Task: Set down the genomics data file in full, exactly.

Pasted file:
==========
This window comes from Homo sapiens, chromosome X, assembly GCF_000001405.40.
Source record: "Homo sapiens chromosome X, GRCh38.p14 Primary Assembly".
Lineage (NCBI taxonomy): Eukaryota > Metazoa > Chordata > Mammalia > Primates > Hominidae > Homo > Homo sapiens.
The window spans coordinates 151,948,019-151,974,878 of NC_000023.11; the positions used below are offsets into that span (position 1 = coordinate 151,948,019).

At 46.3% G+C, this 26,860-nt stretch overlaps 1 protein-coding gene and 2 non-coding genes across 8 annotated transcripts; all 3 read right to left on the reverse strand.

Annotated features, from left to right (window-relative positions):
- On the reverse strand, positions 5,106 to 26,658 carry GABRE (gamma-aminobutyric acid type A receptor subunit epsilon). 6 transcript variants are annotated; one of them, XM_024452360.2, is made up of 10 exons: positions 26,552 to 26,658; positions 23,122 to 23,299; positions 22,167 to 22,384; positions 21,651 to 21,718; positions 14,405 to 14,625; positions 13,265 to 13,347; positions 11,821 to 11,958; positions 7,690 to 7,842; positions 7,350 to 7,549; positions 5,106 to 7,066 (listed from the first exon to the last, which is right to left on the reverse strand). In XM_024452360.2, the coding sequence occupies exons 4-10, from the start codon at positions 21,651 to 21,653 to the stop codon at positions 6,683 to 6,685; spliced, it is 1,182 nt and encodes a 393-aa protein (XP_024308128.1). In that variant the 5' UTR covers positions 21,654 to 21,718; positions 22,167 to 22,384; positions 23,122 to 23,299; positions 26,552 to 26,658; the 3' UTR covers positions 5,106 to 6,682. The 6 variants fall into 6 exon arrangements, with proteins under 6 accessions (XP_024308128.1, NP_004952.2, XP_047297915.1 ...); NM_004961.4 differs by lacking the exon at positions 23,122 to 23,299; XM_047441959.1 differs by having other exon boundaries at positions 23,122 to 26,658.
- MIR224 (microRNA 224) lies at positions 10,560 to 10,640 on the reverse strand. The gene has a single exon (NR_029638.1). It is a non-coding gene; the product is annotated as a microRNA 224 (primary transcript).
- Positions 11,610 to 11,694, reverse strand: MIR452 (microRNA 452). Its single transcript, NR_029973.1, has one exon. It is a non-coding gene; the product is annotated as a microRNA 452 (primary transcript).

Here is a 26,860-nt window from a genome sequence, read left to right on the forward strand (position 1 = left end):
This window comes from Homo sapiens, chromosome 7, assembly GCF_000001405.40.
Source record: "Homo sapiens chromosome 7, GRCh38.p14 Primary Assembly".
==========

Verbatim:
This window comes from Homo sapiens, chromosome X, assembly GCF_000001405.40.
Source record: "Homo sapiens chromosome X, GRCh38.p14 Primary Assembly".
Lineage (NCBI taxonomy): Eukaryota > Metazoa > Chordata > Mammalia > Primates > Hominidae > Homo > Homo sapiens.
The window spans coordinates 151,948,019-151,974,878 of NC_000023.11; the positions used below are offsets into that span (position 1 = coordinate 151,948,019).

At 46.3% G+C, this 26,860-nt stretch overlaps 1 protein-coding gene and 2 non-coding genes across 8 annotated transcripts; all 3 read right to left on the reverse strand.

Annotated features, from left to right (window-relative positions):
- On the reverse strand, positions 5,106 to 26,658 carry GABRE (gamma-aminobutyric acid type A receptor subunit epsilon). 6 transcript variants are annotated; one of them, XM_024452360.2, is made up of 10 exons: positions 26,552 to 26,658; positions 23,122 to 23,299; positions 22,167 to 22,384; positions 21,651 to 21,718; positions 14,405 to 14,625; positions 13,265 to 13,347; positions 11,821 to 11,958; positions 7,690 to 7,842; positions 7,350 to 7,549; positions 5,106 to 7,066 (listed from the first exon to the last, which is right to left on the reverse strand). In XM_024452360.2, the coding sequence occupies exons 4-10, from the start codon at positions 21,651 to 21,653 to the stop codon at positions 6,683 to 6,685; spliced, it is 1,182 nt and encodes a 393-aa protein (XP_024308128.1). In that variant the 5' UTR covers positions 21,654 to 21,718; positions 22,167 to 22,384; positions 23,122 to 23,299; positions 26,552 to 26,658; the 3' UTR covers positions 5,106 to 6,682. The 6 variants fall into 6 exon arrangements, with proteins under 6 accessions (XP_024308128.1, NP_004952.2, XP_047297915.1 ...); NM_004961.4 differs by lacking the exon at positions 23,122 to 23,299; XM_047441959.1 differs by having other exon boundaries at positions 23,122 to 26,658.
- MIR224 (microRNA 224) lies at positions 10,560 to 10,640 on the reverse strand. The gene has a single exon (NR_029638.1). It is a non-coding gene; the product is annotated as a microRNA 224 (primary transcript).
- Positions 11,610 to 11,694, reverse strand: MIR452 (microRNA 452). Its single transcript, NR_029973.1, has one exon. It is a non-coding gene; the product is annotated as a microRNA 452 (primary transcript).

Here is a 26,860-nt window from a genome sequence, read left to right on the forward strand (position 1 = left end):
This window comes from Homo sapiens, chromosome 7, assembly GCF_000001405.40.
Source record: "Homo sapiens chromosome 7, GRCh38.p14 Primary Assembly".